Stress myocardial perfusion imaging is a nuclear medicine examination that can help determine if there is a signficanct obstruction in a coronary artery that limits blood flow to a region of heart muscle. In the past, nearly all nuclear perfusion exams used isotopes such as thallium and technetium however PET imaging with Rubidium has become more popular. PET-Rubidium is more accurate then the other exams and exposes patients to less radiation and can be performed in less then one hour. PET-Rubidum examinations can be performed at Westside Medical Imaging with short notice in Medicare patients. We will assist you with authorizations in patients have have insurance coverage. Your assistance in providing the clincial indication for the exam on the prescrption form and clinic notes when requested will speed the authroization process.
During the examination, a camera captures images of the heart after the nuclear tracer is injected through an intravenous catheter into a vein in the arm. The tracer travels through the blood and into the heart muscle. As the tracer moves through the heart muscle, areas that have normal blood flow absorb greater amounts of the tracer. Areas of reduced blood flow absorb less tracer and to the cardiologists appears as a “dark area” on the final images. Two sets of images are obtained during a cardiac perfusion examination. One set is taken while your heart is resting the second is taken either during a physical (treadmill) or chemical (adenosine, dobutamine) stress.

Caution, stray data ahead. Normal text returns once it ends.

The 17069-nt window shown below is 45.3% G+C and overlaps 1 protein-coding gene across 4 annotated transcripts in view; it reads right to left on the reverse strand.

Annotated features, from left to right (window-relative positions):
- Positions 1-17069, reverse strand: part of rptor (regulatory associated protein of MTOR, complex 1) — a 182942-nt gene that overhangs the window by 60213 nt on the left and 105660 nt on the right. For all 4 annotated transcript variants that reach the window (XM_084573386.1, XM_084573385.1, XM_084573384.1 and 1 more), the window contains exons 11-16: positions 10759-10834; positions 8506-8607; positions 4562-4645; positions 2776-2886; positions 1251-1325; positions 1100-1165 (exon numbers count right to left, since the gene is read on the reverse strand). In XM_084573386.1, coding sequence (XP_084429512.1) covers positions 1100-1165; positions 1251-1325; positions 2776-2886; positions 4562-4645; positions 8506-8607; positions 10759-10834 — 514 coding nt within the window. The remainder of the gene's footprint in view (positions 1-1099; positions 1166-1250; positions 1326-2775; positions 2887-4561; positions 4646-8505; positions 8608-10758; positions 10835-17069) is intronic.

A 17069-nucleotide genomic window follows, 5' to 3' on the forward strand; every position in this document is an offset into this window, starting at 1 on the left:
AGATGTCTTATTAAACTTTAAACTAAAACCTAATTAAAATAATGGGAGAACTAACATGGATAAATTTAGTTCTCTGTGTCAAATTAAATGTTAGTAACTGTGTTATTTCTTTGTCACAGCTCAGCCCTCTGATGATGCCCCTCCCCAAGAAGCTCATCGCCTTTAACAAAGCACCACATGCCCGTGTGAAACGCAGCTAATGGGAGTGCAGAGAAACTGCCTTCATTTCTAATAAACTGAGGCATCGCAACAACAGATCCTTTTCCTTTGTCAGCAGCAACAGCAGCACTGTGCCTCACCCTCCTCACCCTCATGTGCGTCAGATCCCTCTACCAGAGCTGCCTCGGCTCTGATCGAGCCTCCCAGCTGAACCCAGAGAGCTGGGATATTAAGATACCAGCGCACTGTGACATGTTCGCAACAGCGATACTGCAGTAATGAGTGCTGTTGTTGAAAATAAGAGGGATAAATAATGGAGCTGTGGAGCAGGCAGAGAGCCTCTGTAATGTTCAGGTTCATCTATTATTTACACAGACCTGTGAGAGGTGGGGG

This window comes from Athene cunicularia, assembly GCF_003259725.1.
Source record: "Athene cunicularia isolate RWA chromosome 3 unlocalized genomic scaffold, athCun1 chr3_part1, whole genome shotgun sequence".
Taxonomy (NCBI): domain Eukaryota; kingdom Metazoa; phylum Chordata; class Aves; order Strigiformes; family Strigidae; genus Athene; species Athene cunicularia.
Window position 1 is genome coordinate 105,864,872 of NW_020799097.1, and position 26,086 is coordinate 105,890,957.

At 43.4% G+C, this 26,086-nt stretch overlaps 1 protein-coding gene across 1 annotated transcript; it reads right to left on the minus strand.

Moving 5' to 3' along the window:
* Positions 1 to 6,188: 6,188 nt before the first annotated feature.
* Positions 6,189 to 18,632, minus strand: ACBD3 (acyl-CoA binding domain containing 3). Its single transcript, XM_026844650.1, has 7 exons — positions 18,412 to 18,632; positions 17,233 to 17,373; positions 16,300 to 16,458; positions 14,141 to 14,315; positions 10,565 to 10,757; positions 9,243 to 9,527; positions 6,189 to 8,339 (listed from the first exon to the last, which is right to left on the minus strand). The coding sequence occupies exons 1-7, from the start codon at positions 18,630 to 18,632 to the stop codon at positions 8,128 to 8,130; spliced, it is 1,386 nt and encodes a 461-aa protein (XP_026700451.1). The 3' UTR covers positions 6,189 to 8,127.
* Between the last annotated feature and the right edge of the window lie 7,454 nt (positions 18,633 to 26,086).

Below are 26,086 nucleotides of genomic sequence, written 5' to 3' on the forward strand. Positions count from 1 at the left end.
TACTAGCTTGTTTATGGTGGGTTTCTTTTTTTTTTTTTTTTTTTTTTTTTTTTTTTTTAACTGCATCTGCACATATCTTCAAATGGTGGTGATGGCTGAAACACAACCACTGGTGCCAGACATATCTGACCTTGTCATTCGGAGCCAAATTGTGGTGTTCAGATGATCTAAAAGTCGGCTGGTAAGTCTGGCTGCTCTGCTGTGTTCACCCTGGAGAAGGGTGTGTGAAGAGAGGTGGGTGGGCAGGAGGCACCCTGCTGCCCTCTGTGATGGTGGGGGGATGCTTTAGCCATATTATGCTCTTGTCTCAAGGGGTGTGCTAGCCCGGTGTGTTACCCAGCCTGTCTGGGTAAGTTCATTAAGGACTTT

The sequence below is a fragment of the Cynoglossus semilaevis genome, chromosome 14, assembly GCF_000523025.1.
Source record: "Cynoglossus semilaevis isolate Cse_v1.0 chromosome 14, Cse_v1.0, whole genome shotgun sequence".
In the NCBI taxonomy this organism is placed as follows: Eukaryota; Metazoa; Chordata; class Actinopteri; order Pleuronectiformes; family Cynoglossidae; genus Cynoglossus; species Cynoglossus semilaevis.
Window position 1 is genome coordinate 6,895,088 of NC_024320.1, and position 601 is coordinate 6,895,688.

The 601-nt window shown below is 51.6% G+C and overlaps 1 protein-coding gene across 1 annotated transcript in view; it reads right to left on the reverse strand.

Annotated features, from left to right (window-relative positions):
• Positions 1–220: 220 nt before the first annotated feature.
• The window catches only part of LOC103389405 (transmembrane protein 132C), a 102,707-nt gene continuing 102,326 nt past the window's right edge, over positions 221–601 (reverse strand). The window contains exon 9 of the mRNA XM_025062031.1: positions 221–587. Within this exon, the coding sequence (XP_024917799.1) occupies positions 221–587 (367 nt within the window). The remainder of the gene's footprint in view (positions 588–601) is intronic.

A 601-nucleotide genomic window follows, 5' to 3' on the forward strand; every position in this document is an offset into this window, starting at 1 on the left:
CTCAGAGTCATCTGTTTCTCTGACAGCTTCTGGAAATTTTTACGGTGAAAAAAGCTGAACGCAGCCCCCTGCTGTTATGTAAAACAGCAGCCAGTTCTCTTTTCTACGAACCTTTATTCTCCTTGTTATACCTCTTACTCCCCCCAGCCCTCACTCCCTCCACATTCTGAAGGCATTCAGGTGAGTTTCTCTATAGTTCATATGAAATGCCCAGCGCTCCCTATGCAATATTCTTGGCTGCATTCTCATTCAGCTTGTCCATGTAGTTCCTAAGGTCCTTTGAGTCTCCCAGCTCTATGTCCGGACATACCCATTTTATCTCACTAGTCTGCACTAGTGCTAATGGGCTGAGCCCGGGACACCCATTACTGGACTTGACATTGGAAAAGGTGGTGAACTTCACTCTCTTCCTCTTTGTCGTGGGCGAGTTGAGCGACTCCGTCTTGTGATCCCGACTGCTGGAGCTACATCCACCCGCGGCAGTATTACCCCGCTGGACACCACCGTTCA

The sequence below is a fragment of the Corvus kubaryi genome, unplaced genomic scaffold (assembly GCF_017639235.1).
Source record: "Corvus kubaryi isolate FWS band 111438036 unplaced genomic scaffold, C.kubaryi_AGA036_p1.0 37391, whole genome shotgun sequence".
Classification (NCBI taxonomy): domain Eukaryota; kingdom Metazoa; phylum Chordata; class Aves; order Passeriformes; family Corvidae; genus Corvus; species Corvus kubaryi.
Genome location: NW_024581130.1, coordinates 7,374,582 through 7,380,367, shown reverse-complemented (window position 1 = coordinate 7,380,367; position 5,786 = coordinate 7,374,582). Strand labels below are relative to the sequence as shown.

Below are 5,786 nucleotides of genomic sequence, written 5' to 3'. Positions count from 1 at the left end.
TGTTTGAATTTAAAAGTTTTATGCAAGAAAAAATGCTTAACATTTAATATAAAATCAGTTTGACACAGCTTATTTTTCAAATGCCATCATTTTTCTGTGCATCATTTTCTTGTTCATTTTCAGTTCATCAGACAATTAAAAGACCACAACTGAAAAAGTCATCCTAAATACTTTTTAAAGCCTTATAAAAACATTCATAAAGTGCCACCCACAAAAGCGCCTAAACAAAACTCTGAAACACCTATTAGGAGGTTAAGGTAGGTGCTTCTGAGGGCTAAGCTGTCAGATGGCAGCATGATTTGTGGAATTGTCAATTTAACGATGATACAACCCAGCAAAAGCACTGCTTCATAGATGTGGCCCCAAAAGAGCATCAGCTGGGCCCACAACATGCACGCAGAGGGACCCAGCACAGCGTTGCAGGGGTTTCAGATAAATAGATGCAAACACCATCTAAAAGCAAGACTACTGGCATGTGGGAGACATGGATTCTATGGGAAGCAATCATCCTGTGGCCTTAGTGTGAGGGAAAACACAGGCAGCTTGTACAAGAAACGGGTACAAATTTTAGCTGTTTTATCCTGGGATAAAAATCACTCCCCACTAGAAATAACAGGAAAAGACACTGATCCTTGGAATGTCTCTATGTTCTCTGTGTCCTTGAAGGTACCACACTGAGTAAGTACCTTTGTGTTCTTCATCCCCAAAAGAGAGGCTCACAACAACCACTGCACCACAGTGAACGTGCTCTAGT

Why It Is Done
A cardiac nuclear perfusion scan is done to:
Determine if symptoms such as chest discomfort, shortness of breath or fatigue are due to an obstruction of a coronary artery
Determine if there is a significant obstruction in the coronary arteries of diabetics who often do not have symptoms and have “silent disease”
Determine if there is a recurrence of a blockage or obstruction in a patient who has undergone a coronary angioplasty or stent implantation
Assess the cardiac risk of a patient with coronary risk factors such as diabetes, hypertension, elevated cholesterol, smoking history, obesity or family history prior to undergoing surgery or a procedure
Determine if there is significant coronary artery disease in patients with other cardiac conditions such as peripheral arterial disease, erectile dysfunction and atrial fibrillation